THE 31st running of the Blaydon Race is held tomorrow on its traditional date of June 9, with its usual star-studded field.
The 5.9-mile race, which sets off from Newcastle at 7.15pm, is second only to the Great North Run in the North East, with a field of more than 4,000.
The ever-popular event is always over-subscribed and attracts a sprinkling of Africans chasing the prize money.
Sunderland’s Alyson Dixon will be bidding to notch up her first Blaydon women’s win in only her second race since qualifying for the World Championship Marathon in Brighton in April.
But she faces a mammoth task. As well as the African challenge, she will take on former Elswick Harrier Justina Heslop, who is targeting her third win in a row. The Clapham Chaser is the course record holder with 31.25 and beat Dixon, right, in the recent London 10k.
Heslop finished fourth (33.20), just three seconds behind a below-par Paula Radcliffe, while Chester-le-Street club member Dixon was seventh (34.22) in the capital.
In last year’s race, Heslop was just nine seconds ahead of second-placed Dixon, who will be attempting to be the first athlete since Houghton Harrier Sheila Allen in 1995 to bring the winner’s trophy back to Wearside.
Also entered is Dixon’s clubmate Freya Murray, who has been on the injured list for some time.
With a £1,000 prize for first place and the usual plate of black pudding and tripe for all competitors, both the women’s and men’s races are fiercely contested. There are also cash prizes for the first three North East athletes to finish, with a £500 jackpot for the first across the line.
Since 1999 Africans have won every year apart from 2009, when Morpeth Harrier Ian Hudspith took the honours.
He is back again tomorrow in an ambitious attempt to repeat his momentous performance of two years ago, but the odds must have shortened as he is now a 40-year-old veteran.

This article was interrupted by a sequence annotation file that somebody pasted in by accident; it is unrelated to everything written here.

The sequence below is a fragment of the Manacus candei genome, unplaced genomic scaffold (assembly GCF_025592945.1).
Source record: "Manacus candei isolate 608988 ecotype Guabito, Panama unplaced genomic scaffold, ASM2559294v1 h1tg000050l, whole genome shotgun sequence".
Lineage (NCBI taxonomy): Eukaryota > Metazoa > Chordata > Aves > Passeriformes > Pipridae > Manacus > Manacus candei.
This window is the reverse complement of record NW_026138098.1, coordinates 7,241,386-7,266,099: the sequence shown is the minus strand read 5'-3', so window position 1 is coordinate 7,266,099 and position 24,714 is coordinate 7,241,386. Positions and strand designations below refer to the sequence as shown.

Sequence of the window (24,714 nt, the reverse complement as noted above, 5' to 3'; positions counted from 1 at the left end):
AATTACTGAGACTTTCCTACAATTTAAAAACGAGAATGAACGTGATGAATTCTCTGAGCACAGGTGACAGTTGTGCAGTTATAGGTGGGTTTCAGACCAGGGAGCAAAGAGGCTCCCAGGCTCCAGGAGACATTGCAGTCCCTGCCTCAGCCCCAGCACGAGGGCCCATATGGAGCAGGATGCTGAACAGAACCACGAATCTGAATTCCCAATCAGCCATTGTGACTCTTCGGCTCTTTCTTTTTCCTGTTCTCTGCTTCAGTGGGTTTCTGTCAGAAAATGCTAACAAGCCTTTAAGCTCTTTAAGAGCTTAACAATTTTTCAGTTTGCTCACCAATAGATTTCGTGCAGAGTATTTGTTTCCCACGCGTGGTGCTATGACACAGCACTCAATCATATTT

However, he is still in good fettle, with some good recent performances to his name. He is the UK’s top-ranked veteran at 10k, having posted 29.42 at Manchester in May, before being the first veteran in the London 10k.
Sunderland Harrier Mark Hood has secured a late entry into the race and competes for the third time. The three-time North East Cross Country champion finished fifth in 2007 and eighth in 2008. He is searching for form after injury problems and was far from his best with a clocking of 31.28 in the London 10k.
Tipton Harrier Ryan McLeod, fourth last year, could be the dark horse as he tries to emulate his father Mike, a seven-time winner, including the first race in 1981.
Among the African contingent are Kenyan Edwin Kipkorir, who won last week’s Plymouth half-marathon ahead of Tewodros Shiferah of Ethiopia, and Burundian Jean Ndayinerya, who was second at Blaydon last year.
The runners assemble at the public house Balmbras in Newcastle (just as the travellers did to see the Blaydon Horse races in 1862) and are started on their run with the actual handbell mentioned in the song.
The race itself has been instrumental in maintaining interest in local traditions and in the Blaydon Races song in particular. The large crowd in Blaydon Shopping Precinct car park welcomes the runners just after 7.40pm, who receive local food and beer and the all-important T-shirt, along with their goody bags and certificate at the finish.